Some magazines never disappoint. And Matador is one of them. Its latest issue, R, offers an article written by David J. Mabberley on the world’s first “Pantone” colour system.
The first Pantone colour system?
The title of the article alone is a bold statement of intent, apart from being an ingenious way to refer to the enigmatic colour chart created by Czech naturalist Thaddäus Haenke at the end of the 18th century.
This notebook, consisting of four folded prints, was used by the naturalist to chromatically encode and identify the flowers of the world. Part of the archival collection of the Royal Botanical Gardens in Madrid, the chart features nearly 2,500 colours.
According to Mabberley, at that time, colour charts were the only way to standardize colours used in botanical paintings, a practice which would consequently become a scientific and formal pursuit in its own right. Another one of the great virtues of Haenke’s captivating little notebook – originally inspired by the notebooks of Austrian botanical illustrator Ferdinand Bauer and containing a “scant” 140 colour shades – is how it represents the perfect union between art and science. Or, in other words, a marriage between the rigorous precision of watercolour painting and meticulous observation.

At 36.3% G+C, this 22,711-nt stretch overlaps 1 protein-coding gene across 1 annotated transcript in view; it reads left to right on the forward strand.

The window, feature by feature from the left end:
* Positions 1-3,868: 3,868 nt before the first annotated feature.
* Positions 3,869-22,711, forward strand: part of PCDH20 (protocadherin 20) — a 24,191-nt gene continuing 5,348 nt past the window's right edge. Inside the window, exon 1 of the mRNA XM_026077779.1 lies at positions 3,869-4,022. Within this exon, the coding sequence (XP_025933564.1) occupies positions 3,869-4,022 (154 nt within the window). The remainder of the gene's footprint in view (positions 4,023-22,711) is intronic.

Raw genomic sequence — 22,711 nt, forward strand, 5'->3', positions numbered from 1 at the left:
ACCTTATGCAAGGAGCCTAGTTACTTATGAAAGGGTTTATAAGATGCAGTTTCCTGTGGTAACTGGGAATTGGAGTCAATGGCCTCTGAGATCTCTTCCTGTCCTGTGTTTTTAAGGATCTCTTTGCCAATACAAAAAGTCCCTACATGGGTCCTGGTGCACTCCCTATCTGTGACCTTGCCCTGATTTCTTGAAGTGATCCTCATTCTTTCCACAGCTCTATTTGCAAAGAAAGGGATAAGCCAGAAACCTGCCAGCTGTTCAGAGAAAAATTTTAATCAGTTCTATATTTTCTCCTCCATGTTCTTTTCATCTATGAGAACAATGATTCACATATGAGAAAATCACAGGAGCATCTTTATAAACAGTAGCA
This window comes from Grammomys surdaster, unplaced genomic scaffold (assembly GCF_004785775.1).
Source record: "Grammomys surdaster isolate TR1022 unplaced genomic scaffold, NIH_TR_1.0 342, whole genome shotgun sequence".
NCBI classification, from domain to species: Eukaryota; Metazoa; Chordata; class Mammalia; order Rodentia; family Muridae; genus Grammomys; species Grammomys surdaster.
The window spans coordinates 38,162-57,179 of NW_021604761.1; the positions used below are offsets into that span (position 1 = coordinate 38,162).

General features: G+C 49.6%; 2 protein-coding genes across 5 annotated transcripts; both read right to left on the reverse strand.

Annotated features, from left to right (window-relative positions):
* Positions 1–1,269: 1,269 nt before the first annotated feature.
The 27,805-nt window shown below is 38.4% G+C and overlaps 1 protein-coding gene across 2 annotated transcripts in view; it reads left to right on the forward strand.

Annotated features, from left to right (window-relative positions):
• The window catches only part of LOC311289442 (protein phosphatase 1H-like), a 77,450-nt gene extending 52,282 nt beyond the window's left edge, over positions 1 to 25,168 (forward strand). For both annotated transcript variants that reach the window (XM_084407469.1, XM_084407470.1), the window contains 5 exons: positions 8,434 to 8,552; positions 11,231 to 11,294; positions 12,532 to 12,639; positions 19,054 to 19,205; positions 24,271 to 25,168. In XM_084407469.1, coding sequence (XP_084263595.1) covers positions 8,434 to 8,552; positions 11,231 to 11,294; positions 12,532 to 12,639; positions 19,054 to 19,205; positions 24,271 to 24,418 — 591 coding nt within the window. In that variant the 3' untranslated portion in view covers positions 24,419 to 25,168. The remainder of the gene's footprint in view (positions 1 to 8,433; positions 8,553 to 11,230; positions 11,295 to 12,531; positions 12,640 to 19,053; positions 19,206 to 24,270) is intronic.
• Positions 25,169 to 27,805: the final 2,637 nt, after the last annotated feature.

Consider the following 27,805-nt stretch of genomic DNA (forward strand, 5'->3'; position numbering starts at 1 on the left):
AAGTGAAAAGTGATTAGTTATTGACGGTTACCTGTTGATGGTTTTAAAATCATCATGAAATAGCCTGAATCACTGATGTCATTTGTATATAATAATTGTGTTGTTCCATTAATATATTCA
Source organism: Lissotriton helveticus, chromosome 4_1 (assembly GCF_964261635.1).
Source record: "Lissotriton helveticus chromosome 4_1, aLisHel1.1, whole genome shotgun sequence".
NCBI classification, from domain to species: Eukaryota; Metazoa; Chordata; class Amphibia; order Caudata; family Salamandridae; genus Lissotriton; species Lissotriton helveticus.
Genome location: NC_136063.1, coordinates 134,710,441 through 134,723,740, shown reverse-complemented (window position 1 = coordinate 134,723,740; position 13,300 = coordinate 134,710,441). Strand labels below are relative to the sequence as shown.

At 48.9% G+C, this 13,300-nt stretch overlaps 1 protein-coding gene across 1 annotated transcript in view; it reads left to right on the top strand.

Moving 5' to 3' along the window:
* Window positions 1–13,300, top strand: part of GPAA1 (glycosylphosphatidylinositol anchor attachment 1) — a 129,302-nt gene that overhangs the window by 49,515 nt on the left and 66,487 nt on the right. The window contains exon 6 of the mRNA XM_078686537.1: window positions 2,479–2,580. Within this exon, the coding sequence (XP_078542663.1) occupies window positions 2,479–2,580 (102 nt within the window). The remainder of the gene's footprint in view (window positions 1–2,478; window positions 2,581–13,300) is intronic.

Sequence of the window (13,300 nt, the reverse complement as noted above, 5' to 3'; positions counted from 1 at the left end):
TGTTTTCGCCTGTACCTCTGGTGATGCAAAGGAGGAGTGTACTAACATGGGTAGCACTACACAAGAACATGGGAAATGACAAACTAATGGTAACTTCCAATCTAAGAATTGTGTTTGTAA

Haenke was an adventurous soul, joining the expedition commanded by Alessandro Malaspina as a scientist in pursuit of floral colours. It was a voyage to the Pacific that began in 1789 and ended in 1794. But let’s not give too much away – it’s now the reader’s turn to find out more about the serendipitous life of the “first Pantone colour system” in the well-researched article by Mabberley (the beautiful accompanying images alone are well worth the price of Matador magazine, in this issue on Botany).
Matador Issue R, on Botany (www.clubmatador.com)